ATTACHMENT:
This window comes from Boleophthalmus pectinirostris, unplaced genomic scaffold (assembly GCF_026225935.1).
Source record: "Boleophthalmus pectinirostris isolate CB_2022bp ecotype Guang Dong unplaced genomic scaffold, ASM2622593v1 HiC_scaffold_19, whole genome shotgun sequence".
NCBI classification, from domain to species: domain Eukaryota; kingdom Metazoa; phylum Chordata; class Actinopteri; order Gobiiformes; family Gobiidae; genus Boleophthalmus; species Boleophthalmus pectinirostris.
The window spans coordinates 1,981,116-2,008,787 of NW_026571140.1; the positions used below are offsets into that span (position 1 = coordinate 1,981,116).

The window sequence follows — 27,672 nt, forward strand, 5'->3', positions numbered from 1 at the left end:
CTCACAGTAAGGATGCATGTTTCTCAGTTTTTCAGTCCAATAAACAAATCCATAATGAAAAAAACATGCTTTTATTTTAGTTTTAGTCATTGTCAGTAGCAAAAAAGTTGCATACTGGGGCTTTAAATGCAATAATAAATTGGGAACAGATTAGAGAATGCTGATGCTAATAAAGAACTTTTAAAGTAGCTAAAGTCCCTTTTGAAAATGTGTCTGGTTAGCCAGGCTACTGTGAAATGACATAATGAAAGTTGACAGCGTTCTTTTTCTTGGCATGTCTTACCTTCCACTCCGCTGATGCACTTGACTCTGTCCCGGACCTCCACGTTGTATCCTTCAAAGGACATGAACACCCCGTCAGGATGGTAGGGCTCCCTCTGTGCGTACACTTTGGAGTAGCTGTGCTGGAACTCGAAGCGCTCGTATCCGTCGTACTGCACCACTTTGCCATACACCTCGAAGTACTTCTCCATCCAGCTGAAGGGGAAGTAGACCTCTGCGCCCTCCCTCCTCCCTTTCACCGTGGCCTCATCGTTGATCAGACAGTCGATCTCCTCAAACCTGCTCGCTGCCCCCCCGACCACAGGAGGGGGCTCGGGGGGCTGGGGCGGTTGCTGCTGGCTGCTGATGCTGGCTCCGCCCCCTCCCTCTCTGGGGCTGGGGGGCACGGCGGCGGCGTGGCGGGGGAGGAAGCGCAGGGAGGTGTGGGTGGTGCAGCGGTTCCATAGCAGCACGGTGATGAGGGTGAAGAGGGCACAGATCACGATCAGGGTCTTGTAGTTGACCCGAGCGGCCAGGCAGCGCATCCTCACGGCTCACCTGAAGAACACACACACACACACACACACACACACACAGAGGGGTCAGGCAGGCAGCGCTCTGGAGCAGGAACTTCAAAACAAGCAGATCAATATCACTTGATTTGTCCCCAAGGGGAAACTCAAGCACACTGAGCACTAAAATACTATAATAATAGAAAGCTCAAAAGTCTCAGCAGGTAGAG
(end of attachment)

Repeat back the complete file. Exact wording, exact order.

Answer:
This window comes from Boleophthalmus pectinirostris, unplaced genomic scaffold (assembly GCF_026225935.1).
Source record: "Boleophthalmus pectinirostris isolate CB_2022bp ecotype Guang Dong unplaced genomic scaffold, ASM2622593v1 HiC_scaffold_19, whole genome shotgun sequence".
NCBI classification, from domain to species: domain Eukaryota; kingdom Metazoa; phylum Chordata; class Actinopteri; order Gobiiformes; family Gobiidae; genus Boleophthalmus; species Boleophthalmus pectinirostris.
The window spans coordinates 1,981,116-2,008,787 of NW_026571140.1; the positions used below are offsets into that span (position 1 = coordinate 1,981,116).

The window sequence follows — 27,672 nt, forward strand, 5'->3', positions numbered from 1 at the left end:
CTCACAGTAAGGATGCATGTTTCTCAGTTTTTCAGTCCAATAAACAAATCCATAATGAAAAAAACATGCTTTTATTTTAGTTTTAGTCATTGTCAGTAGCAAAAAAGTTGCATACTGGGGCTTTAAATGCAATAATAAATTGGGAACAGATTAGAGAATGCTGATGCTAATAAAGAACTTTTAAAGTAGCTAAAGTCCCTTTTGAAAATGTGTCTGGTTAGCCAGGCTACTGTGAAATGACATAATGAAAGTTGACAGCGTTCTTTTTCTTGGCATGTCTTACCTTCCACTCCGCTGATGCACTTGACTCTGTCCCGGACCTCCACGTTGTATCCTTCAAAGGACATGAACACCCCGTCAGGATGGTAGGGCTCCCTCTGTGCGTACACTTTGGAGTAGCTGTGCTGGAACTCGAAGCGCTCGTATCCGTCGTACTGCACCACTTTGCCATACACCTCGAAGTACTTCTCCATCCAGCTGAAGGGGAAGTAGACCTCTGCGCCCTCCCTCCTCCCTTTCACCGTGGCCTCATCGTTGATCAGACAGTCGATCTCCTCAAACCTGCTCGCTGCCCCCCCGACCACAGGAGGGGGCTCGGGGGGCTGGGGCGGTTGCTGCTGGCTGCTGATGCTGGCTCCGCCCCCTCCCTCTCTGGGGCTGGGGGGCACGGCGGCGGCGTGGCGGGGGAGGAAGCGCAGGGAGGTGTGGGTGGTGCAGCGGTTCCATAGCAGCACGGTGATGAGGGTGAAGAGGGCACAGATCACGATCAGGGTCTTGTAGTTGACCCGAGCGGCCAGGCAGCGCATCCTCACGGCTCACCTGAAGAACACACACACACACACACACACACACACACAGAGGGGTCAGGCAGGCAGCGCTCTGGAGCAGGAACTTCAAAACAAGCAGATCAATATCACTTGATTTGTCCCCAAGGGGAAACTCAAGCACACTGAGCACTAAAATACTATAATAATAGAAAGCTCAAAAGTCTCAGCAGGTAGAG